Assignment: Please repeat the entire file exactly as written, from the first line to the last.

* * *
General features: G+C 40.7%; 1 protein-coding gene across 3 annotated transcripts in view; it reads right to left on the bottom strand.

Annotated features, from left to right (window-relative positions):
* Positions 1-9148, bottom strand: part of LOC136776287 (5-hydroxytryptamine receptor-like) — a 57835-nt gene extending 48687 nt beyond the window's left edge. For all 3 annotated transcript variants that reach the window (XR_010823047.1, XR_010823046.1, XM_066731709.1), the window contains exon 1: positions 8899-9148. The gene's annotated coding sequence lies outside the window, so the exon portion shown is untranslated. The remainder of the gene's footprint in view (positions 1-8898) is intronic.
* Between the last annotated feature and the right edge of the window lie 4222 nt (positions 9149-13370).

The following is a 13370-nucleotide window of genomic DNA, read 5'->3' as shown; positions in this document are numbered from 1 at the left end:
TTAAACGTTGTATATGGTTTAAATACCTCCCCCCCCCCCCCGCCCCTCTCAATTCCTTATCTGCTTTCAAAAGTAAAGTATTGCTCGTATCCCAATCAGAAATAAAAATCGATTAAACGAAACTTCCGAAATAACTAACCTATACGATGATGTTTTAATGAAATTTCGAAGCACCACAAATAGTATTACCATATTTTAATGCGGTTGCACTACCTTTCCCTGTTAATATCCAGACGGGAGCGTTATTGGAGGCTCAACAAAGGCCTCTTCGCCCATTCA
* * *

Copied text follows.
General features: G+C 40.7%; 1 protein-coding gene across 3 annotated transcripts in view; it reads right to left on the bottom strand.

Annotated features, from left to right (window-relative positions):
* Positions 1-9148, bottom strand: part of LOC136776287 (5-hydroxytryptamine receptor-like) — a 57835-nt gene extending 48687 nt beyond the window's left edge. For all 3 annotated transcript variants that reach the window (XR_010823047.1, XR_010823046.1, XM_066731709.1), the window contains exon 1: positions 8899-9148. The gene's annotated coding sequence lies outside the window, so the exon portion shown is untranslated. The remainder of the gene's footprint in view (positions 1-8898) is intronic.
* Between the last annotated feature and the right edge of the window lie 4222 nt (positions 9149-13370).

The following is a 13370-nucleotide window of genomic DNA, read 5'->3' as shown; positions in this document are numbered from 1 at the left end:
TTAAACGTTGTATATGGTTTAAATACCTCCCCCCCCCCCCCGCCCCTCTCAATTCCTTATCTGCTTTCAAAAGTAAAGTATTGCTCGTATCCCAATCAGAAATAAAAATCGATTAAACGAAACTTCCGAAATAACTAACCTATACGATGATGTTTTAATGAAATTTCGAAGCACCACAAATAGTATTACCATATTTTAATGCGGTTGCACTACCTTTCCCTGTTAATATCCAGACGGGAGCGTTATTGGAGGCTCAACAAAGGCCTCTTCGCCCATTCA